Thursday, April 2, 2015

In Which I Eat Goat Food for Breakfast

This morning for breakfast I scrambled some farm-fresh organic fabulous eggs from the King Family Farm. I mixed in a little fresh pasteurized rosemary-garlic goat food from my friends at Paramis. The goat food is to die for. Most people would call it goat cheese, but Paramis is a small operation that doesn't currently have dairy licensing, so they sell it strictly as goat food. It's labeled "not safe for human consumption." Of course, once they've sold it to me they can't exactly force me not to eat it. Truth is, I dispersed my personal goat herd some years back (no, not making that up) and so it was just me and my daughter enjoying the eggs and chevre. (I would have made some for my husband, but he's a dedicated cereal fan.)

I've been becoming a locavore--a person who eats locally-produced food--by degrees, and at the same time getting a little lot more interested in some types of organic food. I think the evidence is pretty clear that organic dairy is worth it, that grass-fed beef is healthier than corn-fed, and that high-fructose corn syrup is pretty much the work of the devil.

That said, I was making sloppy joes for dinner the other night, and read the Manwich label. Eek. I'm a long way from all the way there.

But now we're participating in King Farm's CSA--community supported agriculture--which means that every month I get a box of 10 lbs. of frozen meat, their choice, but all raised on their farm, fed organic food and pasture grass. The yolks from the eggs are bright orange. The beef and pork are leaner; I've had to adjust my cooking methods. The chicken tastes different. My grandmother used to lament the chickens of yesteryear; I'm hoping to go back to eating them. So far I've noticed that thigh meat tastes a lot different when the chicken has been walking around on it for the 18 weeks it took to grow to maturity, versus being kept in a cage for 37 days.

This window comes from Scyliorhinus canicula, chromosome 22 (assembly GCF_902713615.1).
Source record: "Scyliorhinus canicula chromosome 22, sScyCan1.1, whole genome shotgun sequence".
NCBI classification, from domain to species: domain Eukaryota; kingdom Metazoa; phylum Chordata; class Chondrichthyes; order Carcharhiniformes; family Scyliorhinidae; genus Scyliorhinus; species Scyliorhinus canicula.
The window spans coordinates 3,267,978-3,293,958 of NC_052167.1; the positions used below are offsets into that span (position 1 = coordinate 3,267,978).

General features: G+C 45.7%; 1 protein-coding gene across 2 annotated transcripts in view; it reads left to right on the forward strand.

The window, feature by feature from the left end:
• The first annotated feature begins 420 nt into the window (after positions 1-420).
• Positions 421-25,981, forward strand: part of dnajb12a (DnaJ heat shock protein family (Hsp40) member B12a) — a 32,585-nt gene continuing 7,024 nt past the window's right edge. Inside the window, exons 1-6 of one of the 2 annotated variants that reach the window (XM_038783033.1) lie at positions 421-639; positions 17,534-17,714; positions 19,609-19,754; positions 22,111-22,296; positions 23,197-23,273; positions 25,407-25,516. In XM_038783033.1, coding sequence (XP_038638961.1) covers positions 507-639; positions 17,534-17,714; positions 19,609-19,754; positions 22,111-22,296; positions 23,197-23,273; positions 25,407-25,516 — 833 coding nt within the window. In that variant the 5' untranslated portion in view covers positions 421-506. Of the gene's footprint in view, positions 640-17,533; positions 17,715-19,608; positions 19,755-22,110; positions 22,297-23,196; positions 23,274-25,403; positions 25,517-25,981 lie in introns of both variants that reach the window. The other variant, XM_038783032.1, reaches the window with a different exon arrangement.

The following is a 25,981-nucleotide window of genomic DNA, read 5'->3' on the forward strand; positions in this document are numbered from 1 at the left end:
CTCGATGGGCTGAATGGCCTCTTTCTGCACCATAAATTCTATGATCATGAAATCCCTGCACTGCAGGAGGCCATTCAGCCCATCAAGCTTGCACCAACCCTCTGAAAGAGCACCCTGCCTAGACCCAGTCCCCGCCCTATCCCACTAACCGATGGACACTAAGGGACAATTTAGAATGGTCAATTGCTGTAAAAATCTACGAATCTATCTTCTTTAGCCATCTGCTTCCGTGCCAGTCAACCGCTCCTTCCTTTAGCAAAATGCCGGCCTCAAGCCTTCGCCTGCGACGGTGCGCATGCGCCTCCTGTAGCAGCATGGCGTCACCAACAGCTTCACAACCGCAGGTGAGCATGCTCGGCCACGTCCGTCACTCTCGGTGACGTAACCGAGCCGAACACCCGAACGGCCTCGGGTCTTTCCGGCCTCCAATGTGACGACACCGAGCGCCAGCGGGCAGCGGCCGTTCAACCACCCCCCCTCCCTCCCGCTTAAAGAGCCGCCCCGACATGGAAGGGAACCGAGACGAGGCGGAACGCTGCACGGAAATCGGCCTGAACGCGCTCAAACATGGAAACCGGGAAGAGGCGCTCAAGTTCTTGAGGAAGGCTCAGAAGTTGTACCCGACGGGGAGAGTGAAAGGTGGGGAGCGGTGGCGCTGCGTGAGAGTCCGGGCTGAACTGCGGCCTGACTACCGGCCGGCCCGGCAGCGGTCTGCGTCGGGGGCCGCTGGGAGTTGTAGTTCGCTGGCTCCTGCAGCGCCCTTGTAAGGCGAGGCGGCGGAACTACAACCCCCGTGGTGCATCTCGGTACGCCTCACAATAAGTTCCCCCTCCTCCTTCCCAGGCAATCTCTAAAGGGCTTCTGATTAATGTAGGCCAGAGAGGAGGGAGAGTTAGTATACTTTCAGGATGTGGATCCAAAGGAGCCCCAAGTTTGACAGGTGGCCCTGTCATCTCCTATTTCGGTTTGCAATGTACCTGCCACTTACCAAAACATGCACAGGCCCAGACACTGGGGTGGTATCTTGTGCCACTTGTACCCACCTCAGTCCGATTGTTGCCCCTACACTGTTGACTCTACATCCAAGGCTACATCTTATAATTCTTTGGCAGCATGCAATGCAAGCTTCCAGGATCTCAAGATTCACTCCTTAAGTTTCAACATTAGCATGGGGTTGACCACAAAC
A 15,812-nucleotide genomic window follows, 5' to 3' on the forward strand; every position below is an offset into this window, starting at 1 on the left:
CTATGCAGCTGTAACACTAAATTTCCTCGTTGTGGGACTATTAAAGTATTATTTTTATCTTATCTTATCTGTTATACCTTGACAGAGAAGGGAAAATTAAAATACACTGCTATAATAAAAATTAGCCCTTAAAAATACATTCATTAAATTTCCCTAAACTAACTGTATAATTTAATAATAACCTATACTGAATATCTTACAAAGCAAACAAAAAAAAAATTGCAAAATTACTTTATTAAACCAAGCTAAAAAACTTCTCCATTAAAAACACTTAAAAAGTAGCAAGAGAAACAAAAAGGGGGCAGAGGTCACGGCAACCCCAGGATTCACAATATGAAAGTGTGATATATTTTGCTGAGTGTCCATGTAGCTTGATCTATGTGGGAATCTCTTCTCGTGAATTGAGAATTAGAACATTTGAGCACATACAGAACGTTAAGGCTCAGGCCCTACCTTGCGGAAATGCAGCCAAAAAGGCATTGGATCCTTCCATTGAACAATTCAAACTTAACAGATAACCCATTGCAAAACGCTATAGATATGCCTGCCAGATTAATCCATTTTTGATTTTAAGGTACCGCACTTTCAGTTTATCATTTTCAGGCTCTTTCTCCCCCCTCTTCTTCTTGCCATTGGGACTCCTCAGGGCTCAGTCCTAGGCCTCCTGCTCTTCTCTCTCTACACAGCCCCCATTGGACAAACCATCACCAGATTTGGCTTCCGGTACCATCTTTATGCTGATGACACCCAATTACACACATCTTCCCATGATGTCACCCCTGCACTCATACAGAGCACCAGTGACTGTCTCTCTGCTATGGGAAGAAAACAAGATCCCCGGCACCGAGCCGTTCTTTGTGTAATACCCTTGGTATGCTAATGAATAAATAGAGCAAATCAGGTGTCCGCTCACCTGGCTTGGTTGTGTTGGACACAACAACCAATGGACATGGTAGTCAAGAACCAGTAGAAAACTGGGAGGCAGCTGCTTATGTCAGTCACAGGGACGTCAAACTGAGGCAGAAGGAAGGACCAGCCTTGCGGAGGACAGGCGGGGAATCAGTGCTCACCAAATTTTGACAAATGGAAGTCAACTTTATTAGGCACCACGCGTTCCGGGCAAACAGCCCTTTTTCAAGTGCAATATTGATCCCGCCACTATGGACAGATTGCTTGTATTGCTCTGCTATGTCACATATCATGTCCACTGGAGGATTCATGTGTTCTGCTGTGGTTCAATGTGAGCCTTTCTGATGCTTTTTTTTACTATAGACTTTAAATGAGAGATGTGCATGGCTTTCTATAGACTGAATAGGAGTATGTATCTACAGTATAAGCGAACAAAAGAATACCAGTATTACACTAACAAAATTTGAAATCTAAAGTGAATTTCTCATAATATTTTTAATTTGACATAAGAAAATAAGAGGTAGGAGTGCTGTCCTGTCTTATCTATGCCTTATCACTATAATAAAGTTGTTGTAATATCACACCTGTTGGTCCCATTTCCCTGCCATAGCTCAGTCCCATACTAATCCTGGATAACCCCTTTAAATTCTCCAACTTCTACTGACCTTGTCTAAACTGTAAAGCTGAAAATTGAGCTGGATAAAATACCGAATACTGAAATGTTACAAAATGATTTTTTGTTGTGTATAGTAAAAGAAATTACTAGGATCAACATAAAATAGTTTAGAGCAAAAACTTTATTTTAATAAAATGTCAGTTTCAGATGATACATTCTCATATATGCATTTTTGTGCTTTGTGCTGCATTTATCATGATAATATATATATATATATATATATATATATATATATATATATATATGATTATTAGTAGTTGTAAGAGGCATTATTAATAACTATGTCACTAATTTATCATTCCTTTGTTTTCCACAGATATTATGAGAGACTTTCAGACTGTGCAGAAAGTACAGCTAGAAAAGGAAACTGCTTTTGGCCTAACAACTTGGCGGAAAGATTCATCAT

I don't mean 37 days out of 18 weeks. I mean that the chickens I buy at Food City have grown from egg to fryer in 37 days. It boggles the mind, so it does. Not really in a good way.

Lately I've been trying to do just one new good thing. Eating local feels good to me. There's currently a wait list for King's CSA, but they'll be selling at the Bristol Farmer's Market when it opens in May, and Paramis makes homemade bread, cookies, and tortillas as well as their specialty goat food.